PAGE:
If we peel back all the layers, we will find this fear, although having historical basis, persists as a result of our own insecurities, miscommunications, hurts, hatred, and weaknesses. In the end, love multiples when we choose to use it. There is always more than enough room in our hearts to love someone new after we have been hurt in a previous relationship, right? So then that is proof that there is a lot of love in our heart, if only we allow ourselves to access it. If someone of a particular race, group, or class has slighted you, please don’t assume that there is no more love left inside of you to love other people of that same group.

I am by no means trying to assert that we embrace things that intentionally undermine basic human rights and liberties. I am saying that overall, we need more of an attitude of “your culture, identity, customs, and language are just as equal and cool as mine, and you being on the same level as me doesn’t take anyway from my awesomeness.” Even down to the less attractive issues in our individual groups (violence, poverty, class), if we look closely enough we will find that those issues are less race specific and more problems that plague groups, governments, and societies around the world.

You have something to offer me and I have something to offer you. What I have to offer this world is also just as important as what you have to offer this world. It is from the connections and encounters among ideas and cultures that great progress is made. So maybe just maybe, loving more, viewing each other as human beings, becoming more empathic, embracing all races and racial identities, and actively supporting and promoting equality for everyone are the important steps needed to continue breaking down the walls of hatred and prejudice lurking in us all.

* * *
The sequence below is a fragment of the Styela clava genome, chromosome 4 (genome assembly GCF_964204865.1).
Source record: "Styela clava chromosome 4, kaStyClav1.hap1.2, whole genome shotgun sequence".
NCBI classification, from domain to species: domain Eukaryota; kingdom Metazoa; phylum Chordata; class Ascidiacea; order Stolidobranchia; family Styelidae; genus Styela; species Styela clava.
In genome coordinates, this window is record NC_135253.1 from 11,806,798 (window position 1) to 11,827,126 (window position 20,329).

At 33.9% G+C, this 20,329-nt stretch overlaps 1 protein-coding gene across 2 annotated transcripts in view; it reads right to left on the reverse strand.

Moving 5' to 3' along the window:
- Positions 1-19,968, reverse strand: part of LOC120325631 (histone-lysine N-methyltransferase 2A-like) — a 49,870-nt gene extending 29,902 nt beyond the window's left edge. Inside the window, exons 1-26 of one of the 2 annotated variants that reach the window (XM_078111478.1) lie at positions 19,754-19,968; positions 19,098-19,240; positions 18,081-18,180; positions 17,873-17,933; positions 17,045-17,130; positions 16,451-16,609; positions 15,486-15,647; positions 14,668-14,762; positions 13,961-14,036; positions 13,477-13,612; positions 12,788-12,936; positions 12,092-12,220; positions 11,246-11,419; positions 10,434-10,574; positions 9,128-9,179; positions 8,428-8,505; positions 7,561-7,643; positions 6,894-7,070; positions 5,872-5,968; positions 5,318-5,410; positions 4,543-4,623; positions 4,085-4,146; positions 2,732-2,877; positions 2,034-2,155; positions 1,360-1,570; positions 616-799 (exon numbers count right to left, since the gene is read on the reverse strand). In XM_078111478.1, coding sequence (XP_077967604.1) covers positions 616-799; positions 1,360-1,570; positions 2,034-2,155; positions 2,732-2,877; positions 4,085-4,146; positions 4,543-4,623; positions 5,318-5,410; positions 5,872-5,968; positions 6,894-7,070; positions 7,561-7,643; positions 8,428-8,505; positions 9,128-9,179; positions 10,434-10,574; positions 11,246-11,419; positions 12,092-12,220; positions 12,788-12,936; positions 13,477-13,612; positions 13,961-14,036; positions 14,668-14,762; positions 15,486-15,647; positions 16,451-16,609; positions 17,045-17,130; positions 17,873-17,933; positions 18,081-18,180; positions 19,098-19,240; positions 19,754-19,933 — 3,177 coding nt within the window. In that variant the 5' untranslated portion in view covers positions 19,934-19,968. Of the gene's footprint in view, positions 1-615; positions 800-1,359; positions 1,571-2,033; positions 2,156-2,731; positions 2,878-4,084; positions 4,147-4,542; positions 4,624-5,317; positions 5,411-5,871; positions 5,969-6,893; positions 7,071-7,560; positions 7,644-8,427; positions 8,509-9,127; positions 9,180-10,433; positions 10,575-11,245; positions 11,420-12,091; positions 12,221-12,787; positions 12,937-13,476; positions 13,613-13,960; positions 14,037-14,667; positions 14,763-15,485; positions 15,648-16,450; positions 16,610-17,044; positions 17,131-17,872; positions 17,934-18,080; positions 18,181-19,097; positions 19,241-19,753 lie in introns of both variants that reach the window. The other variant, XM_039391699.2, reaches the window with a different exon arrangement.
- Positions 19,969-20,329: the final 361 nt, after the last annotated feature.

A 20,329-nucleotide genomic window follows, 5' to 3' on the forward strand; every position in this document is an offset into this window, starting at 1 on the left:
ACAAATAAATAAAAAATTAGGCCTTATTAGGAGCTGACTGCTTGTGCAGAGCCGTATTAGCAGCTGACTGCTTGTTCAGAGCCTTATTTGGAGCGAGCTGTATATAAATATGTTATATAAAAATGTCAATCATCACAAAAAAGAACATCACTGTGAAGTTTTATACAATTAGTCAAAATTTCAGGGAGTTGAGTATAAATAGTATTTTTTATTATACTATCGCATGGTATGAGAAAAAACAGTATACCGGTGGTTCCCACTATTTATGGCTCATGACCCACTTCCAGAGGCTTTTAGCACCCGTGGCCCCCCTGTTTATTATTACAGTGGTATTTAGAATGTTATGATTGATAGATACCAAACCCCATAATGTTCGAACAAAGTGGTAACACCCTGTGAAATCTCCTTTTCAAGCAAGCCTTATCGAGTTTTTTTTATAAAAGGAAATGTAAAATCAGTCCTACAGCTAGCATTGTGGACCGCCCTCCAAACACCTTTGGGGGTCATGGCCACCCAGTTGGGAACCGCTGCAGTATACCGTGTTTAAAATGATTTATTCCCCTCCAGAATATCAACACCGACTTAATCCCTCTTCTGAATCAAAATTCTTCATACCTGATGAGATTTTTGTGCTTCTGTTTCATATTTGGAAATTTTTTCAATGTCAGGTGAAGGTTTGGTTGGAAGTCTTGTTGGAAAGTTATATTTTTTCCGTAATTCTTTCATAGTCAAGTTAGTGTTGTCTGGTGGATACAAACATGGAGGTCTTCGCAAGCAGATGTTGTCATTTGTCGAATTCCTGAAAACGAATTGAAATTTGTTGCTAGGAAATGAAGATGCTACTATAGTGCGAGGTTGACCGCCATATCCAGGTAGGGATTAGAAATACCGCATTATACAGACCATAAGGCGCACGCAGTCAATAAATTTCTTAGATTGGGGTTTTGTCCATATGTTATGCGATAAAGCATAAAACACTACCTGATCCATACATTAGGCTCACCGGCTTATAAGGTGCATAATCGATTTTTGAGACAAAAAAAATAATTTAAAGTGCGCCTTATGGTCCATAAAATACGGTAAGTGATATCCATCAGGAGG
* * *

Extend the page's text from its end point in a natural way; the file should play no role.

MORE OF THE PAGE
Saying we are “colorblind” in regards to race and racial identity means that I don’t see your cultural differences and you don’t see mine. I don’t think God intended for us to be “blind.” Instead, I would propose that we need to adopt– what for lack of a better term I will call– color appreciation and color enrichment. Color appreciation is to absolutely notice the differences in others and to actively embrace them as both beautiful and equal. Color enrichment is to actively support and advocate for the freedom of every group and the opportunity to achieve success without the limitations of discrimination.

While, we might not be able to solve society’s problems overnight, I can say that most solutions are going to have to start with open arms by everyone. Together, we might have to place particular focus on one group for a certain time, but it is not to the detriment of another– “All lives matter” and “black lives matter.” As issues arise in any and all groups, everyone rooting for that group proves that we stand for unwavering true equality in our society.

Every race should have the opportunity to attain any position and live out any dream within our society. Historically, challenges to progress did not stop people from pushing for progress. We can debate about the correct strategies to bring about true equality all day and night, but I am convinced it starts with a few things: cultural appreciation, cultural enrichment, love, empathy, and open arms. The only way all these will ever happen is if we conclude that we all need every group to play an active and equal role in our society.

Although separate does not mean equal we must be careful to understand that “different” in terms of culture, race, and racial identity should still mean equal. To annihilate one group for the gain of another is wrong. On the other hand, to assume that one group needs to behave, act like, and become like another group in order to be “equal” is equally as wrong.

In my opinion, all lives matter, black lives matter, and [insert your group here] matters too; straight hair is just as beautiful as curly hair; big booties are just as cool as smaller booties; one artist can be just as awesome as another artist; one religion has the right to believe what they want, just like I desire to love God the way I want; your career is just as important as mine; and your talent is just as unique and cool as mine. At the end of the day, there is an element of preference involved, but your preferences should not cross lines of cultural insensitivity, discrimination, or condemnation. We may not all be recognized equally for our greatness (for many different reasons), but we shouldn’t tolerate any one group not being recognized simply because of their given race or racial identity.